Difficult Emotion #5: Despair

Despair is tough and humbling. Sometimes we can’t help but despair. Despair has an element of giving up, and this total or partial surrender can bolster our capacity for letting go of unnecessary control. When we do, we can find inner strength we didn’t know we had, as well as outside support in those who come to our aid. Inside despair is the kernel of faith. Despair can be a path to what we might call God or Spirit, which is often our own resiliency and trust that things will somehow work out when we have given up, or feel like we have nothing left.

It’s important to have support and to self-motivate when appropriate so that despair does not unnecessarily turn to depression and self-harm. Falling apart in the arms of despair can be a powerful way to contact our depths and find that invisible inner fortitude. This is best done with people who can stand by us, hold us, and keep our heads above water, if indeed we are afraid of figuratively drowning. When we have support and can weather its storm, despair also reveals what we care about and who unconditionally cares for us.

Difficult Emotion #6: Worry or Anxiety

Worry can be unrealistic or realistic, and shades of both, just like fear. Noticing what we worry about can show us what we care about; otherwise, why would we bother to worry? Some are worrywarts, in which case it’s helpful to try not to worry as much, while preserving the kernel of care in worry. Sometimes it’s appropriate to act in order to reduce worry. If I’m worrying about having left the gate open, getting up and closing it abets my worry. Other times, when our worry is more unrealistic, we don’t need to act as much as we need to bring our minds back into balance. Sitting with realistic worry shows us what we need to do to protect ourselves and others, even if it’s as simple as closing the gate or moving a glass from the edge of the table. Worry brings out the care in our hearts or our fear of harm. Controlling negative and anxious thinking, getting the facts straight, and breathing deeply all help keep worry from becoming exaggerated, unrealistic, and getting the best of us. Worry is our hearts thinking out loud about what we care for.

Difficult Emotion #7: Grief

Grief is the price we pay for the privilege of love. Yet, it’s only a temporary cost, for I consider grief the most soul-making of the emotions. Grief takes us down into ourselves;  it is the polisher of our souls. Grief dissolves our pain, which making it invaluable for living as a sustainable person. For if we don’t clear our hearts of pain, the tendency is to poison the world and others with the hurt we didn’t allow it to dissolve. Within grief is the blossom of rebirth from suffering and loss. The more we grieve, the more we can love; and the more we love, the more we feel the sting of loss. To deny grief is to deny love. While most of us don’t want to feel the drag, dullness, and despair of grief, it is a natural and healthy reaction to loss. Grief is a symbol of our love and when we can welcome it, we give our hearts the opportunity to break and grow as wide as the world. Grief work is an aspect of grief that I describe as  intentionally entering our past pain, especially that from childhood, that has not been resolved. This work frees our lives from the inside out as nothing else can. Grief is merely the other side of feel-good love and is always in fluid communication with it.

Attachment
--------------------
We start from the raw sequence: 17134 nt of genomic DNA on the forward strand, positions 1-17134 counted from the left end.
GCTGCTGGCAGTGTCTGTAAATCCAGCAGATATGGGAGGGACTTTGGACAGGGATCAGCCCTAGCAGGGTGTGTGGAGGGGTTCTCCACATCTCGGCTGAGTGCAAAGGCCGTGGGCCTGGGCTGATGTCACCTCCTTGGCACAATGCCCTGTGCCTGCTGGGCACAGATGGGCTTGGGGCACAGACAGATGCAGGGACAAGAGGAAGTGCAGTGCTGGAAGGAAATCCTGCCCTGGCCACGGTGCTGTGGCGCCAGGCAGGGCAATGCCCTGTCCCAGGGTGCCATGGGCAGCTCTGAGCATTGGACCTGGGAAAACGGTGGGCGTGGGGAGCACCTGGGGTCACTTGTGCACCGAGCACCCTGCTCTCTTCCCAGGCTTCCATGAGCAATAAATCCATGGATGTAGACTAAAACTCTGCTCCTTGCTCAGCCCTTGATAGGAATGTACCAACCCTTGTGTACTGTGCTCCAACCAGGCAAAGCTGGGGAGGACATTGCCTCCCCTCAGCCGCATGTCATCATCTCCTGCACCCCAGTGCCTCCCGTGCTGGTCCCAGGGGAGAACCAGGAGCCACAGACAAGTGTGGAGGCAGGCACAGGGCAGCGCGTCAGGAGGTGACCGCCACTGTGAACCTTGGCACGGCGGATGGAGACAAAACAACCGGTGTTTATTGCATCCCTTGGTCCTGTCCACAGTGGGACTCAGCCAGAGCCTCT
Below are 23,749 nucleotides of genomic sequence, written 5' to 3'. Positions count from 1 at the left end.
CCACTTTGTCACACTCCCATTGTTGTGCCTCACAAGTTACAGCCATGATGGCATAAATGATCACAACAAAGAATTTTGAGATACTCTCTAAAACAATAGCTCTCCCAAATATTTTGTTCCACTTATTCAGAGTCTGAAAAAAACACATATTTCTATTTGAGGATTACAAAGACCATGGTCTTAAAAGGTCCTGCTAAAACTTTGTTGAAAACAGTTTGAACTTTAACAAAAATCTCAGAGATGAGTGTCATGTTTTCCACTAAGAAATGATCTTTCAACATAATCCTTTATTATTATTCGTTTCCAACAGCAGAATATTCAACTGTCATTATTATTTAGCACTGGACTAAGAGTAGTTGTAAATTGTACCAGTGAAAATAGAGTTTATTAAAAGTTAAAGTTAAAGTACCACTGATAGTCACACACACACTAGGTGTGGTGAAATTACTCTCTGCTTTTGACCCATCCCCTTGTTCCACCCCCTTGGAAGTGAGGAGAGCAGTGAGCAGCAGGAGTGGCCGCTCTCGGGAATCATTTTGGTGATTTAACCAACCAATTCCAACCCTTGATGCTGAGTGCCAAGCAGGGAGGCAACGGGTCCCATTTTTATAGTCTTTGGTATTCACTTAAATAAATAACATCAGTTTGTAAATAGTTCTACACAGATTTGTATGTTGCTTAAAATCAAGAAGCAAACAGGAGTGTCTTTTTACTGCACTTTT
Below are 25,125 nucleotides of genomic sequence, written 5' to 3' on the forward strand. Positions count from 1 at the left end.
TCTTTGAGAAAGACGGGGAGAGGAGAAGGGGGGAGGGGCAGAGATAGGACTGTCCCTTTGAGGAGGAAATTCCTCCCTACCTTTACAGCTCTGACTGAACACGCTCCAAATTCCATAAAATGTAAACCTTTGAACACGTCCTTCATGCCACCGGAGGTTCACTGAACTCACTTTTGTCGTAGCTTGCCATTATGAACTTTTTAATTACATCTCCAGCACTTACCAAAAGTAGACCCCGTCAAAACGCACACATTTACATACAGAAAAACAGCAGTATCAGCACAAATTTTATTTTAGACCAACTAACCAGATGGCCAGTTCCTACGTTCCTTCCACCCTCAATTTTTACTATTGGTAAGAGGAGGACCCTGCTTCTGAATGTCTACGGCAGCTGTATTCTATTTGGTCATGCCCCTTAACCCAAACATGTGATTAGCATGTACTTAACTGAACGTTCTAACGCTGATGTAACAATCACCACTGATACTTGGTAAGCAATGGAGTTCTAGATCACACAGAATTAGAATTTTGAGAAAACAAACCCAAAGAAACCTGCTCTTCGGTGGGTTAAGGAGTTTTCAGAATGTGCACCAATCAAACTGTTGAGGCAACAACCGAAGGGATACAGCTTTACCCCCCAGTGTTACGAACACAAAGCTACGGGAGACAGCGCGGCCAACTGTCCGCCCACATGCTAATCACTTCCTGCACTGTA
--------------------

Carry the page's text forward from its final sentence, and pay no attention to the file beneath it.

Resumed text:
Difficult Emotion #8: Envy or Jealousy

Envy, as the desire for what someone else has, points to our fulfillment. It brings out our longing and desire and shows us what we want and what we can work for to make our lives better or more enjoyable. Of course, it’s important to make sure that what we are envious of is something we truly want and value, and not just an excuse to hate on someone. Sometimes we feel a heavy dose of envy because we don’t want to work for the success another has. Yet, once we admit our admiration for someone else’s success or freedom, we can use that inspiration to work to acquire what we envy, and admire our own progress and achievements.